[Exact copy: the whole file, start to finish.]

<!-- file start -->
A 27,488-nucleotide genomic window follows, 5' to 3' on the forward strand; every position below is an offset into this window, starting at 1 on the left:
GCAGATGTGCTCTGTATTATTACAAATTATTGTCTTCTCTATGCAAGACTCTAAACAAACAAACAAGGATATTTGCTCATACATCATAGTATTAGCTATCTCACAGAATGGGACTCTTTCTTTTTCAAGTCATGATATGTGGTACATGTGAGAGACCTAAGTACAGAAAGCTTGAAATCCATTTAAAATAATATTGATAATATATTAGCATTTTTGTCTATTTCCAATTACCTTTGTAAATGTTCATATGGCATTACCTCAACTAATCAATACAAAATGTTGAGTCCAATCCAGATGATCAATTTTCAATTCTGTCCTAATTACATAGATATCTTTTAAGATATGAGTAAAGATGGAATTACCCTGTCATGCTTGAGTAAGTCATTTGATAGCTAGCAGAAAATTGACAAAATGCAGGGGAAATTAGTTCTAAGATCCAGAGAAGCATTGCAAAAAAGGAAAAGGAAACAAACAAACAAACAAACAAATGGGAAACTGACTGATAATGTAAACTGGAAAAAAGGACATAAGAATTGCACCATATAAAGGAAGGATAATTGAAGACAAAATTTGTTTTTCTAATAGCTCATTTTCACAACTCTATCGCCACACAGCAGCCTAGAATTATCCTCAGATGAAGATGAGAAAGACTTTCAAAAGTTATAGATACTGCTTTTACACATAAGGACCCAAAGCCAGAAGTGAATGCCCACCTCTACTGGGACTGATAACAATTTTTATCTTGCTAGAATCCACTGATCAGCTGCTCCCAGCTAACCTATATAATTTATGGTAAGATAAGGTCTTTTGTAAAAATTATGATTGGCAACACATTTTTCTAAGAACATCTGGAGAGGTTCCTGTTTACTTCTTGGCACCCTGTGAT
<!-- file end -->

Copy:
A 27,488-nucleotide genomic window follows, 5' to 3' on the forward strand; every position below is an offset into this window, starting at 1 on the left:
GCAGATGTGCTCTGTATTATTACAAATTATTGTCTTCTCTATGCAAGACTCTAAACAAACAAACAAGGATATTTGCTCATACATCATAGTATTAGCTATCTCACAGAATGGGACTCTTTCTTTTTCAAGTCATGATATGTGGTACATGTGAGAGACCTAAGTACAGAAAGCTTGAAATCCATTTAAAATAATATTGATAATATATTAGCATTTTTGTCTATTTCCAATTACCTTTGTAAATGTTCATATGGCATTACCTCAACTAATCAATACAAAATGTTGAGTCCAATCCAGATGATCAATTTTCAATTCTGTCCTAATTACATAGATATCTTTTAAGATATGAGTAAAGATGGAATTACCCTGTCATGCTTGAGTAAGTCATTTGATAGCTAGCAGAAAATTGACAAAATGCAGGGGAAATTAGTTCTAAGATCCAGAGAAGCATTGCAAAAAAGGAAAAGGAAACAAACAAACAAACAAACAAATGGGAAACTGACTGATAATGTAAACTGGAAAAAAGGACATAAGAATTGCACCATATAAAGGAAGGATAATTGAAGACAAAATTTGTTTTTCTAATAGCTCATTTTCACAACTCTATCGCCACACAGCAGCCTAGAATTATCCTCAGATGAAGATGAGAAAGACTTTCAAAAGTTATAGATACTGCTTTTACACATAAGGACCCAAAGCCAGAAGTGAATGCCCACCTCTACTGGGACTGATAACAATTTTTATCTTGCTAGAATCCACTGATCAGCTGCTCCCAGCTAACCTATATAATTTATGGTAAGATAAGGTCTTTTGTAAAAATTATGATTGGCAACACATTTTTCTAAGAACATCTGGAGAGGTTCCTGTTTACTTCTTGGCACCCTGTGAT